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Judge hears arguments in Dolan/Altice case over News 12 layoffs

After listening to lawyers for both sides, the judge said, "Neither side has the high road to say this [sales] agreement is so clear."

Delaware Chancery Court Judge Joseph R. Slights III

Delaware Chancery Court Judge Joseph R. Slights III Monday heard arguments in the Dolan/Altice case. Photo Credit: Barry Sloan

WILMINGTON, Delaware – A judge Monday urged the Dolan family and Altice USA to negotiate an out-of-court settlement of the family's lawsuit over layoffs by Altice at News 12 Networks, saying, “This is an incredibly close case.”

The direction from Delaware Chancery Court Judge Joseph R. Slights III came at the end of a two-hour hearing on Altice’s motion to dismiss the Dolans’ suit, which was filed last year.

The Dolans allege that job cuts at News 12 in 2017 violated the 2016 sales agreement under which Altice USA's parent, Altice N.V. of the Netherlands, acquired Cablevision Systems Corp. of Bethpage and its News 12 division.

After listening to lawyers for both sides, the judge said, “Neither side has the high road to say this [sales] agreement is so clear."

He told an Altice USA lawyer, "You are asking me to be the first Delaware judge to say…[the no News 12 layoffs] provision is a gesture of goodwill and not enforceable.” That would be unusual in contract law, he said.

Slights also questioned the Dolans’ right to sue Altice. “What you are asking me to do is make your clients parties. You are asking me to go through a series of gymnastics,” he told a Dolan lawyer.

The case has gotten to this point because previous settlement talks between the Dolans and Altice broke down. 

Earlier Monday, Altice lawyer Jay Cohen argued the case should be thrown out because the plaintiffs – Cablevision founder Charles F. Dolan, his wife Helen and their sons James and Patrick -- lack the right to sue. Cablevision, not the Dolans, sold itself for $17.7 billion and only Cablevision, which no longer exists, can file suit, Cohen said.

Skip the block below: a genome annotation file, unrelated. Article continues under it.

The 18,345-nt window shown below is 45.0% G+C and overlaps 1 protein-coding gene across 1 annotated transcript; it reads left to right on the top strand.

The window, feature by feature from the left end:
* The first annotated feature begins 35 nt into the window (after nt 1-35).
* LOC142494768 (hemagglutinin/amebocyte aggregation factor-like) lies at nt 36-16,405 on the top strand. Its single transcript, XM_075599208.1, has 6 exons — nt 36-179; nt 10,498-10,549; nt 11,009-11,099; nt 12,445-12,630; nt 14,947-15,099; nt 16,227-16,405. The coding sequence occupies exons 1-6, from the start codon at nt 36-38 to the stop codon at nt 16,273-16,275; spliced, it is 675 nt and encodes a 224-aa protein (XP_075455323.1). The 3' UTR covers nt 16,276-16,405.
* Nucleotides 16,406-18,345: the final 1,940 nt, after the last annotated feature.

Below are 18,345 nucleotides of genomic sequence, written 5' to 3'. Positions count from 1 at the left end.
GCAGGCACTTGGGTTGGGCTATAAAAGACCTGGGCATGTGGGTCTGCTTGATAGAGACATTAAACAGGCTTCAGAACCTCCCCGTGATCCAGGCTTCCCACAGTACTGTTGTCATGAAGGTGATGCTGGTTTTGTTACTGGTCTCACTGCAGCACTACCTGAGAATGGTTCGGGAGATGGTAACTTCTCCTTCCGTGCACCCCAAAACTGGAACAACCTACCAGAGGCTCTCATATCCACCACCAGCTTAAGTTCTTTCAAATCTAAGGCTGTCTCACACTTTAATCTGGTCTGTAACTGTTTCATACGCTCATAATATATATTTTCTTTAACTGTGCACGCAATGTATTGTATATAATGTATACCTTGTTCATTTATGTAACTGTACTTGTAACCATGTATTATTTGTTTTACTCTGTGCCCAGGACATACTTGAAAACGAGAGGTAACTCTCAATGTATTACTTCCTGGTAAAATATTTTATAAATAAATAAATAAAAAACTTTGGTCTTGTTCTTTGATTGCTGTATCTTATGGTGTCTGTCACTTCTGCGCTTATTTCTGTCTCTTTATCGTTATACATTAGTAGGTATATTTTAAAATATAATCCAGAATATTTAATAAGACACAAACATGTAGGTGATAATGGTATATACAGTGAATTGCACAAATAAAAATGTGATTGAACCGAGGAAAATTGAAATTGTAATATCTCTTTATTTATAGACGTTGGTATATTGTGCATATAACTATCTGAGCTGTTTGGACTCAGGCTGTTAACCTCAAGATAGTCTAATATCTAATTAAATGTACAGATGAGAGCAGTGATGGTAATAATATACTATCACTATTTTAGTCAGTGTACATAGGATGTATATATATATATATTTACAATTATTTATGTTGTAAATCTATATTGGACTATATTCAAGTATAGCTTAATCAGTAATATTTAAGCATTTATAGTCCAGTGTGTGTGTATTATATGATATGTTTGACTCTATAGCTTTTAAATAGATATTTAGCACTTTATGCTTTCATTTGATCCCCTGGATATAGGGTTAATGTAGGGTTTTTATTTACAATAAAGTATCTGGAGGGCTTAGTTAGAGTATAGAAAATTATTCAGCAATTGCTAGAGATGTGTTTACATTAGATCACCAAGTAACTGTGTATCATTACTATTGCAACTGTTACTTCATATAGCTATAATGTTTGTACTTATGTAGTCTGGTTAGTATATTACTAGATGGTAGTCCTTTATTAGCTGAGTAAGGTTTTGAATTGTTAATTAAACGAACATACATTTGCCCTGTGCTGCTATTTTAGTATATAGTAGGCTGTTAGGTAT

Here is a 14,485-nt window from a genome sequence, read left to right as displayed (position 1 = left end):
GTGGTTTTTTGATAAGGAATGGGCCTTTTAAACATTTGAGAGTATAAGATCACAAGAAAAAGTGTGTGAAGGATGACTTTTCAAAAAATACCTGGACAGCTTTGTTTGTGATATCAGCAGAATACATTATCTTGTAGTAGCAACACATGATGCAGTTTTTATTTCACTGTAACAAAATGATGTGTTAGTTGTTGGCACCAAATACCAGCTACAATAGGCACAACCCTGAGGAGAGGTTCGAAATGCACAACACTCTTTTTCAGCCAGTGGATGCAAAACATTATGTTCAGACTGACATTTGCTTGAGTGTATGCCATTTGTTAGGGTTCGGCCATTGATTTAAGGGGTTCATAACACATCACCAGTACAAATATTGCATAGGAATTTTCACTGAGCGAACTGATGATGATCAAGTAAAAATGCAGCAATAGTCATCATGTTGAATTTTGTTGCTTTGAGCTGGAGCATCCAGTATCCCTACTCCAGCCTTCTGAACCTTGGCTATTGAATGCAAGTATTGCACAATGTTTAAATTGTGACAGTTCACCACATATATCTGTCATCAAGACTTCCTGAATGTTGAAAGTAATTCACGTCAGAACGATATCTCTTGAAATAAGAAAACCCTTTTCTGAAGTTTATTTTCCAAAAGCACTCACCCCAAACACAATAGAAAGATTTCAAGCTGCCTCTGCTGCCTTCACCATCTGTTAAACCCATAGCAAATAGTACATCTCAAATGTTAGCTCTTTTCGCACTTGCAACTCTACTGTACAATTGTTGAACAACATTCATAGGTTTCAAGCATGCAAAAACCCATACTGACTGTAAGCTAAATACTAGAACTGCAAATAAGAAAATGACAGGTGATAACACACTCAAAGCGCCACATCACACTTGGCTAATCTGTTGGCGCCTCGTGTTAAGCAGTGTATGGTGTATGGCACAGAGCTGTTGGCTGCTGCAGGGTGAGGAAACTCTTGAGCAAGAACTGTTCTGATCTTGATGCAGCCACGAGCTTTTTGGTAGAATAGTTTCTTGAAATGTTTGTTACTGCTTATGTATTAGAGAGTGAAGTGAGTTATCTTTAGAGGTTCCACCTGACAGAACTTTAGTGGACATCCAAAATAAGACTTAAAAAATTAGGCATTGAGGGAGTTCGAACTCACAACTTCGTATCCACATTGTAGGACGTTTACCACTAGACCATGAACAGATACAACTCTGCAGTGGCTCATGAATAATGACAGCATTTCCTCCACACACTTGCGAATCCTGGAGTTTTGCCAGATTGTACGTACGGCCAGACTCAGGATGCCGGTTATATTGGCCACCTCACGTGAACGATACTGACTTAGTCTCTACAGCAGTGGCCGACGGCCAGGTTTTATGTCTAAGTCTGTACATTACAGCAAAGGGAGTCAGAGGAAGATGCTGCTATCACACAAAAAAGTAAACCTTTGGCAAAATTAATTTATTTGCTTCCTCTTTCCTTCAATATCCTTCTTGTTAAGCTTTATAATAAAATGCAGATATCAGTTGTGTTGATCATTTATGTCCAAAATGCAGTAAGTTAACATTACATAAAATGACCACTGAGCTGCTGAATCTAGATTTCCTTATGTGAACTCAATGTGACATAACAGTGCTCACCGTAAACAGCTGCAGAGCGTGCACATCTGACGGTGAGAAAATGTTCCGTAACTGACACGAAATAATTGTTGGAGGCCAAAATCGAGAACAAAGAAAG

Dolan lawyer Robert M. Hoffman said the family members can sue because they were the controlling shareholders of Cablevision. They only agreed to sell the company after receiving assurances that no News 12 employees would lose their jobs for five years, he said. Altice violated that covenant when it terminated 70 News 12 employees in 2017 and planned further cuts, Hoffman said.

The Altice lawyer countered that the no-News 12-layoffs covenant didn't make it into the final sales agreement.

In September, the Dolans sued Altice to prevent additional News 12 job cuts and to restore the work force to its 2016 level of 462 workers. The family said Altice planned to lay off “an additional 10 percent of the [News 12] staff in each successive year.”

In February, the Dolans and Altice agreed there would be no further News 12 layoffs until a Sept. 4-6 trial in Wilmington. The trial will not take place if the judge grants Altice’s request to dismiss the case.

“I will issue a decision as promptly as possible,” Slights said in the courtroom, where there were six lawyers for the Dolans and five for Altice.

Charles Dolan started News 12 and Patrick Dolan was the network’s longtime president. Patrick Dolan now is owner of Newsday Media Group.

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